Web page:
Academic & School Libraries

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  • 1. Academic & School Libraries
  • 2. Academic: History
    • Early University Libraries:
      • Harvard in 1636 owned 5,000 volumes
      • Yale in in 1750 had 2,000 volumes
    • Why?
      • Publishing industry
      • Fiscal
      • Library’s roles
  • 3. History
    • 19 th Century: support teaching & research
    • Why the change?
      • Library’s role
      • Classical education vs. practical application
      • Teaching Methods emphasized research & independent study
      • Morrill Land Grant Act of 1862
  • 4. Professionalism
    • Systematic & professional library education
    • ALA founded in 1876
    • These led to trained professionals who took over the maintenance of the collection from the faculty.
  • 5. Staffing
    • College Administration
      • Library Director/Dean
        • Professional Librarians: Subject Specialists, Catalogers, Public Service Desks
          • Paraprofessionals: student workers, library assistants, clerks
      • In the best case scenarios, the Library Director reports directly to the President of the university.
  • 6. Staffing
    • Librarians are considered faculty
      • Tenure:
        • publish or perish
        • 2 nd Masters or PhD
        • Involved professionally
  • 7. Funding
    • University determines budget
    • Fundraising may or may not exist.
    • % devoted to materials is higher than public
      • Facility management is done by the university and not the library
      • Hidden costs (utilities, maintenance) are not in the budget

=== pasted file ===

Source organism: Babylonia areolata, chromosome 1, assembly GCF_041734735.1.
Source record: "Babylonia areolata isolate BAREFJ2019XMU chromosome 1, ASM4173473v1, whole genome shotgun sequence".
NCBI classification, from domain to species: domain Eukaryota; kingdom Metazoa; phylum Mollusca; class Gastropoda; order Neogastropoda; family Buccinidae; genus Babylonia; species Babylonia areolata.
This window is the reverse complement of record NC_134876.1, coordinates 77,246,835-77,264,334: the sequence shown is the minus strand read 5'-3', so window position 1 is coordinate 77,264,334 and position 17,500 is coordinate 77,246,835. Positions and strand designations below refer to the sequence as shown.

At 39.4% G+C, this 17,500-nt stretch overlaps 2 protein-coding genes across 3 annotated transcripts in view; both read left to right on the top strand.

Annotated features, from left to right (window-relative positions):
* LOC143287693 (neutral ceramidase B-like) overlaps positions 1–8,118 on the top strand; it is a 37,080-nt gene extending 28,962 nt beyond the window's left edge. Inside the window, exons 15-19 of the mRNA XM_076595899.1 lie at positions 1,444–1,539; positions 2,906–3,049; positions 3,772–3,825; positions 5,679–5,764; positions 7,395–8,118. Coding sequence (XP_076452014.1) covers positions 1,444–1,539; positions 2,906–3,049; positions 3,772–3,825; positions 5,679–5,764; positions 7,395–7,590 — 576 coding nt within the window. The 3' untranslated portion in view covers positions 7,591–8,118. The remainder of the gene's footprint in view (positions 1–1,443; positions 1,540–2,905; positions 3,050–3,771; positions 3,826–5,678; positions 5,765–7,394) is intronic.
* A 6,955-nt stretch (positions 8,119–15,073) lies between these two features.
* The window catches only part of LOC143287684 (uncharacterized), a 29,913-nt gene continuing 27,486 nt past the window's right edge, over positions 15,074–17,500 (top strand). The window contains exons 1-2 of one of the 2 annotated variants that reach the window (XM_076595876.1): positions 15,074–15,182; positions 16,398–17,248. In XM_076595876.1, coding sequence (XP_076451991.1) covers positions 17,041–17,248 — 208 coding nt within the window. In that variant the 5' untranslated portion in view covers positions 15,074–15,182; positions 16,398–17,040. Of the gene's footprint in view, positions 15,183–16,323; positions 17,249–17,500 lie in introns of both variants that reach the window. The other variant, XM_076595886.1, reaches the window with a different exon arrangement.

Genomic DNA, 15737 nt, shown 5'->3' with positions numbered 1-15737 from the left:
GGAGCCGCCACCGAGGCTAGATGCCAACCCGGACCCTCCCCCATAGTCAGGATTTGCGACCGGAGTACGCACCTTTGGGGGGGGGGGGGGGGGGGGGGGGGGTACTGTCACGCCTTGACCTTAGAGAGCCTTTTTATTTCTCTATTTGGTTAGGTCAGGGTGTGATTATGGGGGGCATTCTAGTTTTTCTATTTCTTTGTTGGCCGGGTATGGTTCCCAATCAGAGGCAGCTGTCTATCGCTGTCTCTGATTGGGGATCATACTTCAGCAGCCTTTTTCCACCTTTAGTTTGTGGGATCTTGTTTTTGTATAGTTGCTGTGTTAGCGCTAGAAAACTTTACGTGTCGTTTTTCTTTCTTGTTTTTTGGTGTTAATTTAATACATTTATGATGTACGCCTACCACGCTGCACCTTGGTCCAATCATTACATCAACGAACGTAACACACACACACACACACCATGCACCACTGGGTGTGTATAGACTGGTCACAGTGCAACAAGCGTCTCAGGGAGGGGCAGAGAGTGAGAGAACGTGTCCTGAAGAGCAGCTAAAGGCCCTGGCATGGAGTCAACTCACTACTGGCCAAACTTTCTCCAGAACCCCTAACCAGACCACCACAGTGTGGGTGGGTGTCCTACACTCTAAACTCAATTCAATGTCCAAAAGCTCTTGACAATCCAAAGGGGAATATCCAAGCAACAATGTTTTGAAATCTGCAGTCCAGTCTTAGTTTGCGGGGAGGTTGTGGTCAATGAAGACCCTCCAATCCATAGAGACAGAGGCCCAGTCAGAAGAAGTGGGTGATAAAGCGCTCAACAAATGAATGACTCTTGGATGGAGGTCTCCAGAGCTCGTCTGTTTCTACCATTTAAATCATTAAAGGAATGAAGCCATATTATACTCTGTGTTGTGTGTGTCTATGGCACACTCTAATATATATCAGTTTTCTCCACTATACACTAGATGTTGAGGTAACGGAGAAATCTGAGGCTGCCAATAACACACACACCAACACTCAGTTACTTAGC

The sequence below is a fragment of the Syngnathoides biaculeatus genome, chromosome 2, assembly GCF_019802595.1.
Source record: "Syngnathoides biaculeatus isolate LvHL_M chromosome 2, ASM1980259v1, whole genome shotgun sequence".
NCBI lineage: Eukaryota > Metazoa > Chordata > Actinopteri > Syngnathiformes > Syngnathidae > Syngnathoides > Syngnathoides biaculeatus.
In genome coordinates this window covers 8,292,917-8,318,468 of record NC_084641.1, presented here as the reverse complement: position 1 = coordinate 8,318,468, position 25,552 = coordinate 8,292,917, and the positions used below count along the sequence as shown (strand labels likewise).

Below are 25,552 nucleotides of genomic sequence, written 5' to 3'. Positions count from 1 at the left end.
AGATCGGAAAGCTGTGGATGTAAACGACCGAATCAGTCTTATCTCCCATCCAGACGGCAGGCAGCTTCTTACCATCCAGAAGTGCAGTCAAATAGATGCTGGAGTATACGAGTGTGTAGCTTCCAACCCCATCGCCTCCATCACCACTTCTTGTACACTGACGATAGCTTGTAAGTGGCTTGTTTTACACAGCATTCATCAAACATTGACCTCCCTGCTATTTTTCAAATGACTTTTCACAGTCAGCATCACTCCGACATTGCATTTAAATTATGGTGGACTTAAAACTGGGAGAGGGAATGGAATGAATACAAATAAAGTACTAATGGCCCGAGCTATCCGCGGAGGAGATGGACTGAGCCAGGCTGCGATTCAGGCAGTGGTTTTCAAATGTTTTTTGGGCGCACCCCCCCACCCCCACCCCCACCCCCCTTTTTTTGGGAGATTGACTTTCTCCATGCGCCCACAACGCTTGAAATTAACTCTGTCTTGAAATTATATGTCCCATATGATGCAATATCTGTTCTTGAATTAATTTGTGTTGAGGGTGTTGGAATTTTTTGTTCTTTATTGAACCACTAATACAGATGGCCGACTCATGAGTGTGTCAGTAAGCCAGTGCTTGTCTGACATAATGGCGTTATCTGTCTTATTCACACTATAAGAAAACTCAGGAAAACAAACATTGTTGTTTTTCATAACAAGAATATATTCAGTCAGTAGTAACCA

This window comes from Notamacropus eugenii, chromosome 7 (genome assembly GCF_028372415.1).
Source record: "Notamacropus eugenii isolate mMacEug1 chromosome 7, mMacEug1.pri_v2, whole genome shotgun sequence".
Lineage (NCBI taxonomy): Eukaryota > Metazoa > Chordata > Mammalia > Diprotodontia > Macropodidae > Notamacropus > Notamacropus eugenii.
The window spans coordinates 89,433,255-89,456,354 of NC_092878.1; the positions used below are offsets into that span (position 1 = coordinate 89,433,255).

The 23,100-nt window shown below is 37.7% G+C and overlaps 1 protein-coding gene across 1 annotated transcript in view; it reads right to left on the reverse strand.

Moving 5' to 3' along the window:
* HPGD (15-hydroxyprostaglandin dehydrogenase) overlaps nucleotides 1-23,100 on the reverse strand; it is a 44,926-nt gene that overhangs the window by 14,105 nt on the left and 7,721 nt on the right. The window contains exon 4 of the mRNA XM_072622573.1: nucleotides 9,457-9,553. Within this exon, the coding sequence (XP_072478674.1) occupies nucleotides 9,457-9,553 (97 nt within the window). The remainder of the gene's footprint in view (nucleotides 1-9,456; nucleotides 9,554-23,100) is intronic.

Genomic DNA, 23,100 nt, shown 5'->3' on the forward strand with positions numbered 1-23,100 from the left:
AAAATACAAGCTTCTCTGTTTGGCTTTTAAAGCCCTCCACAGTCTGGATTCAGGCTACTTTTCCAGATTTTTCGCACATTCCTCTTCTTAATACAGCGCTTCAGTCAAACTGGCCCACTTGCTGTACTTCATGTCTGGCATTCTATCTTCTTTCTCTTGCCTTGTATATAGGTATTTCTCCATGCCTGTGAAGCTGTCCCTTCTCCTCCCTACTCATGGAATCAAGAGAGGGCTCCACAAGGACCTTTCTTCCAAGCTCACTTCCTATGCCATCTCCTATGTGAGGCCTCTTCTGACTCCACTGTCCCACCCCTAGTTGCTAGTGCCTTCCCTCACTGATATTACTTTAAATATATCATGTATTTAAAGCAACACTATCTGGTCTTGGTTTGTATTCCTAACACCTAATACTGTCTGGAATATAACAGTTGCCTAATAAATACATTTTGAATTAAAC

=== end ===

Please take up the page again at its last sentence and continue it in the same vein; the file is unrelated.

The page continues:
• 8. Policies
    • Every Library has policies (formal or informal)
      • Written and adopted by the board
      • Posted or easily available
      • Collection Development, Privacy, Internet Use, Circulation, etc.
  • 9.  
  • 10. Trends & Issues
    • Preservation & Digitization
    • Online Collections & Remote access
      • Wifi Campus
    • Bibliographic Instruction (Computer Literacy)
    • Barnes & Noble atmosphere
  • 11.  
  • 12.  
  • 13.  
  • 14. School Libraries: History
    • 1835: New York State permitted tax dollars to be used for school libraries
    • 1852: 1 st compulsory school attendance law is passed
    • 1875: 20 more states had passed laws similar to New York
    • 1890s: begin to see growth in number of school libraries
  • 15. School Libraries: History
    • 1892: New York passed legislation to provide matching funds to purchase books
    • Why such slow growth?
    • Teaching method: rote memorization
  • 16. Professionalism
    • Public Libraries: services to children
    • ALA with NEA developed standards
      • Curriculum support
      • Emphasis centralization of collections
      • Library Instruction
  • 17. The Other Dewey
    • John Dewey theories impacted the growth of school libraries:
      • Child’s growth & development (not subject matter)
      • Experiential education
      • Explore subjects of interest to the individual
      • Social experiences that teach self-direction
  • 18. Staffing
    • Often one professional library
    • Reports to school principal
    • May have Coordinator for the whole school system (dual reporting role)
    • May be closely aligned with IT
    • Paraprofessionals and/or volunteers
  • 19. Funding
    • Precarious at best
    • Poor economic times: 0%
      • Relies upon school fairs and donations
    • Set by Board of Education
      • Community votes
  • 20. Policies
    • Very important to set intellectual freedom policies and procedures
    • What happens when a parent questions a book?
      • Stay on shelve while reviewed be committee
        • Has community members, teachers, and board
      • Ultimately goes to the Board of Education
  • 21. Issues
    • Intellectual Freedom
    • Internet and Social Networking
      • Nettracker
      • Rooms
    • Gives reading levels of websites
    • Computer Literacy